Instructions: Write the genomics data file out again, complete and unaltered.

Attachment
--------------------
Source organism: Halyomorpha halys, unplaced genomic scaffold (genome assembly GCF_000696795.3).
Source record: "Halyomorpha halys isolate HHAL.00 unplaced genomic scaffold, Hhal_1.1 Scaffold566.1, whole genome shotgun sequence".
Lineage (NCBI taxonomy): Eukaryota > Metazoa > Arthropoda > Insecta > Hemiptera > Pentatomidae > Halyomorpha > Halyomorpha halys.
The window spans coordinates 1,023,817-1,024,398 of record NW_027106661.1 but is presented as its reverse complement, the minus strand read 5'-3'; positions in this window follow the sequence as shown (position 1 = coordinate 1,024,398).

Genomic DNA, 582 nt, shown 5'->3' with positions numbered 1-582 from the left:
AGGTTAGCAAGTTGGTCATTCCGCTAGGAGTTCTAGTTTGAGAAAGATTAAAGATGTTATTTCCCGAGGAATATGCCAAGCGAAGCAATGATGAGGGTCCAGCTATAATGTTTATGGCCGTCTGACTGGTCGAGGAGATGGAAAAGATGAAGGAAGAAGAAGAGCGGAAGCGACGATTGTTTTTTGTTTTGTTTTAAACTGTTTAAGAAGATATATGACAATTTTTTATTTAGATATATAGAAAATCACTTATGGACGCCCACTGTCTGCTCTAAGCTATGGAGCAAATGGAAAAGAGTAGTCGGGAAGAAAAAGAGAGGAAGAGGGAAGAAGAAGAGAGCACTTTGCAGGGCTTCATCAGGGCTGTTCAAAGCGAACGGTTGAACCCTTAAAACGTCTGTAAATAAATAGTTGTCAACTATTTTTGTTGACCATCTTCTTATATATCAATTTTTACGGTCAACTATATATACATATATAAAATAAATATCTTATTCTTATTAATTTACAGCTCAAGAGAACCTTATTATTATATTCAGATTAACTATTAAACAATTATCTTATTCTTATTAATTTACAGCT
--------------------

Source organism: Halyomorpha halys, unplaced genomic scaffold (genome assembly GCF_000696795.3).
Source record: "Halyomorpha halys isolate HHAL.00 unplaced genomic scaffold, Hhal_1.1 Scaffold566.1, whole genome shotgun sequence".
Lineage (NCBI taxonomy): Eukaryota > Metazoa > Arthropoda > Insecta > Hemiptera > Pentatomidae > Halyomorpha > Halyomorpha halys.
The window spans coordinates 1,023,817-1,024,398 of record NW_027106661.1 but is presented as its reverse complement, the minus strand read 5'-3'; positions in this window follow the sequence as shown (position 1 = coordinate 1,024,398).

Genomic DNA, 582 nt, shown 5'->3' with positions numbered 1-582 from the left:
AGGTTAGCAAGTTGGTCATTCCGCTAGGAGTTCTAGTTTGAGAAAGATTAAAGATGTTATTTCCCGAGGAATATGCCAAGCGAAGCAATGATGAGGGTCCAGCTATAATGTTTATGGCCGTCTGACTGGTCGAGGAGATGGAAAAGATGAAGGAAGAAGAAGAGCGGAAGCGACGATTGTTTTTTGTTTTGTTTTAAACTGTTTAAGAAGATATATGACAATTTTTTATTTAGATATATAGAAAATCACTTATGGACGCCCACTGTCTGCTCTAAGCTATGGAGCAAATGGAAAAGAGTAGTCGGGAAGAAAAAGAGAGGAAGAGGGAAGAAGAAGAGAGCACTTTGCAGGGCTTCATCAGGGCTGTTCAAAGCGAACGGTTGAACCCTTAAAACGTCTGTAAATAAATAGTTGTCAACTATTTTTGTTGACCATCTTCTTATATATCAATTTTTACGGTCAACTATATATACATATATAAAATAAATATCTTATTCTTATTAATTTACAGCTCAAGAGAACCTTATTATTATATTCAGATTAACTATTAAACAATTATCTTATTCTTATTAATTTACAGCT